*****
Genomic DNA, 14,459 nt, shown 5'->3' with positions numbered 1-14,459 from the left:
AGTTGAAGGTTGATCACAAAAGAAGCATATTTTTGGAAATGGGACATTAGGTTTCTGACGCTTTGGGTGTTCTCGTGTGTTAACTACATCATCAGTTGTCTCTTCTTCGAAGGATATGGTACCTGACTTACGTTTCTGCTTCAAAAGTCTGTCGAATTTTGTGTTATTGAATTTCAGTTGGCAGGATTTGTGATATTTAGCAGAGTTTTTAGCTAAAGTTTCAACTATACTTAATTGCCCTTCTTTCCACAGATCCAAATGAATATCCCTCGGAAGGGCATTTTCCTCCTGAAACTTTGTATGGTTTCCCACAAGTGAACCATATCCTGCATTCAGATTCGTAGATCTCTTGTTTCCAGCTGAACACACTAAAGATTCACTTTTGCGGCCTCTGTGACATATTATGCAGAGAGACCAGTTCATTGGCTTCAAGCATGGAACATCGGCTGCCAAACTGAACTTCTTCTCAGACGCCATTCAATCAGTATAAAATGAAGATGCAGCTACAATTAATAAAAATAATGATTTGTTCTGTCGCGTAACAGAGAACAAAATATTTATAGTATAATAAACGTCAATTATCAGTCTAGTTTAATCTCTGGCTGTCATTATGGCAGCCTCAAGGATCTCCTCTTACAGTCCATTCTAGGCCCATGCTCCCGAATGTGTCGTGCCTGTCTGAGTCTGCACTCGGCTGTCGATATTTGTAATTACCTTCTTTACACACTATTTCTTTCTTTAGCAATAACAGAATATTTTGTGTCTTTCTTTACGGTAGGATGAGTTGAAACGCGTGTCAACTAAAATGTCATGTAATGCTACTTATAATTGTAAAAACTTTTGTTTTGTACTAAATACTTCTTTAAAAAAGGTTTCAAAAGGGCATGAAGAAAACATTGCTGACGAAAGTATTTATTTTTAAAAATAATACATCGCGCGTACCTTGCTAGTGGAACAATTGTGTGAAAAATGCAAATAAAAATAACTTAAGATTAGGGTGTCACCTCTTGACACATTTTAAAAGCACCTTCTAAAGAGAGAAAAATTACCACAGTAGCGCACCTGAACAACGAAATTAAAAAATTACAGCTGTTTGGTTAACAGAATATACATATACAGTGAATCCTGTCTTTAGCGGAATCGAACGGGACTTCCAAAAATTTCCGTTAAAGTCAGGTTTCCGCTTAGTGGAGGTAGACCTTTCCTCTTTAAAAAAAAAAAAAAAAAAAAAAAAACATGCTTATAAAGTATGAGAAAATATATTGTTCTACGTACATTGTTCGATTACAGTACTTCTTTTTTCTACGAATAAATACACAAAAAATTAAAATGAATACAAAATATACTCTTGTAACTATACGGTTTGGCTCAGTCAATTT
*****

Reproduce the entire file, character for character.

Genomic DNA, 14,459 nt, shown 5'->3' with positions numbered 1-14,459 from the left:
AGTTGAAGGTTGATCACAAAAGAAGCATATTTTTGGAAATGGGACATTAGGTTTCTGACGCTTTGGGTGTTCTCGTGTGTTAACTACATCATCAGTTGTCTCTTCTTCGAAGGATATGGTACCTGACTTACGTTTCTGCTTCAAAAGTCTGTCGAATTTTGTGTTATTGAATTTCAGTTGGCAGGATTTGTGATATTTAGCAGAGTTTTTAGCTAAAGTTTCAACTATACTTAATTGCCCTTCTTTCCACAGATCCAAATGAATATCCCTCGGAAGGGCATTTTCCTCCTGAAACTTTGTATGGTTTCCCACAAGTGAACCATATCCTGCATTCAGATTCGTAGATCTCTTGTTTCCAGCTGAACACACTAAAGATTCACTTTTGCGGCCTCTGTGACATATTATGCAGAGAGACCAGTTCATTGGCTTCAAGCATGGAACATCGGCTGCCAAACTGAACTTCTTCTCAGACGCCATTCAATCAGTATAAAATGAAGATGCAGCTACAATTAATAAAAATAATGATTTGTTCTGTCGCGTAACAGAGAACAAAATATTTATAGTATAATAAACGTCAATTATCAGTCTAGTTTAATCTCTGGCTGTCATTATGGCAGCCTCAAGGATCTCCTCTTACAGTCCATTCTAGGCCCATGCTCCCGAATGTGTCGTGCCTGTCTGAGTCTGCACTCGGCTGTCGATATTTGTAATTACCTTCTTTACACACTATTTCTTTCTTTAGCAATAACAGAATATTTTGTGTCTTTCTTTACGGTAGGATGAGTTGAAACGCGTGTCAACTAAAATGTCATGTAATGCTACTTATAATTGTAAAAACTTTTGTTTTGTACTAAATACTTCTTTAAAAAAGGTTTCAAAAGGGCATGAAGAAAACATTGCTGACGAAAGTATTTATTTTTAAAAATAATACATCGCGCGTACCTTGCTAGTGGAACAATTGTGTGAAAAATGCAAATAAAAATAACTTAAGATTAGGGTGTCACCTCTTGACACATTTTAAAAGCACCTTCTAAAGAGAGAAAAATTACCACAGTAGCGCACCTGAACAACGAAATTAAAAAATTACAGCTGTTTGGTTAACAGAATATACATATACAGTGAATCCTGTCTTTAGCGGAATCGAACGGGACTTCCAAAAATTTCCGTTAAAGTCAGGTTTCCGCTTAGTGGAGGTAGACCTTTCCTCTTTAAAAAAAAAAAAAAAAAAAAAAAAACATGCTTATAAAGTATGAGAAAATATATTGTTCTACGTACATTGTTCGATTACAGTACTTCTTTTTTCTACGAATAAATACACAAAAAATTAAAATGAATACAAAATATACTCTTGTAACTATACGGTTTGGCTCAGTCAATTT